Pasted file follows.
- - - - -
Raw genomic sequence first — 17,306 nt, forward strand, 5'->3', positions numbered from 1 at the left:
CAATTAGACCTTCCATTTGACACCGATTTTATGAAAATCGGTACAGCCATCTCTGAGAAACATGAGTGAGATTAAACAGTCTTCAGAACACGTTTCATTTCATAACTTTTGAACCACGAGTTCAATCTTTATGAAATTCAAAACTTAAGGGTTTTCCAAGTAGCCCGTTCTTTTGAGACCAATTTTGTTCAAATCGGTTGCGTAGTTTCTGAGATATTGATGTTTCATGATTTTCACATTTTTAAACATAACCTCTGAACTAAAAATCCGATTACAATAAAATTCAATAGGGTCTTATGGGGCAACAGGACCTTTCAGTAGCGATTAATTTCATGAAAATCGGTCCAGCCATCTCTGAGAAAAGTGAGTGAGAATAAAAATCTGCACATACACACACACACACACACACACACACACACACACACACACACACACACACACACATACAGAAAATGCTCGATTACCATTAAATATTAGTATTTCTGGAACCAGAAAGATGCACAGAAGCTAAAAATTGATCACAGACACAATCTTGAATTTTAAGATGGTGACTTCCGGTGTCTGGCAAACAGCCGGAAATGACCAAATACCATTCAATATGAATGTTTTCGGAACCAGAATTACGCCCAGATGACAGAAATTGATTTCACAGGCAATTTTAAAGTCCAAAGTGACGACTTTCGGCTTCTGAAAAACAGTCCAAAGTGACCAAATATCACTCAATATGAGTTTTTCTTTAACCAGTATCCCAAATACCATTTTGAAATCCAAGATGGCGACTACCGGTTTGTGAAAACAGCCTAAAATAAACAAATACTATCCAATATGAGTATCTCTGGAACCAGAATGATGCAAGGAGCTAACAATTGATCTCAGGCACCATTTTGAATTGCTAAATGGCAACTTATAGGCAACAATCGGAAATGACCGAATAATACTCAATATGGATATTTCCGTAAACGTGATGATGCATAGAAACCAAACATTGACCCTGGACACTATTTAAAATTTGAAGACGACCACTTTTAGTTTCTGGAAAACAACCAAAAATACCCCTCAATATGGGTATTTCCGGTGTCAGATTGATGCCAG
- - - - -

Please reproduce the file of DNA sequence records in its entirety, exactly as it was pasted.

Raw genomic sequence first — 17,306 nt, forward strand, 5'->3', positions numbered from 1 at the left:
CAATTAGACCTTCCATTTGACACCGATTTTATGAAAATCGGTACAGCCATCTCTGAGAAACATGAGTGAGATTAAACAGTCTTCAGAACACGTTTCATTTCATAACTTTTGAACCACGAGTTCAATCTTTATGAAATTCAAAACTTAAGGGTTTTCCAAGTAGCCCGTTCTTTTGAGACCAATTTTGTTCAAATCGGTTGCGTAGTTTCTGAGATATTGATGTTTCATGATTTTCACATTTTTAAACATAACCTCTGAACTAAAAATCCGATTACAATAAAATTCAATAGGGTCTTATGGGGCAACAGGACCTTTCAGTAGCGATTAATTTCATGAAAATCGGTCCAGCCATCTCTGAGAAAAGTGAGTGAGAATAAAAATCTGCACATACACACACACACACACACACACACACACACACACACACACACACACACACACACATACAGAAAATGCTCGATTACCATTAAATATTAGTATTTCTGGAACCAGAAAGATGCACAGAAGCTAAAAATTGATCACAGACACAATCTTGAATTTTAAGATGGTGACTTCCGGTGTCTGGCAAACAGCCGGAAATGACCAAATACCATTCAATATGAATGTTTTCGGAACCAGAATTACGCCCAGATGACAGAAATTGATTTCACAGGCAATTTTAAAGTCCAAAGTGACGACTTTCGGCTTCTGAAAAACAGTCCAAAGTGACCAAATATCACTCAATATGAGTTTTTCTTTAACCAGTATCCCAAATACCATTTTGAAATCCAAGATGGCGACTACCGGTTTGTGAAAACAGCCTAAAATAAACAAATACTATCCAATATGAGTATCTCTGGAACCAGAATGATGCAAGGAGCTAACAATTGATCTCAGGCACCATTTTGAATTGCTAAATGGCAACTTATAGGCAACAATCGGAAATGACCGAATAATACTCAATATGGATATTTCCGTAAACGTGATGATGCATAGAAACCAAACATTGACCCTGGACACTATTTAAAATTTGAAGACGACCACTTTTAGTTTCTGGAAAACAACCAAAAATACCCCTCAATATGGGTATTTCCGGTGTCAGATTGATGCCAG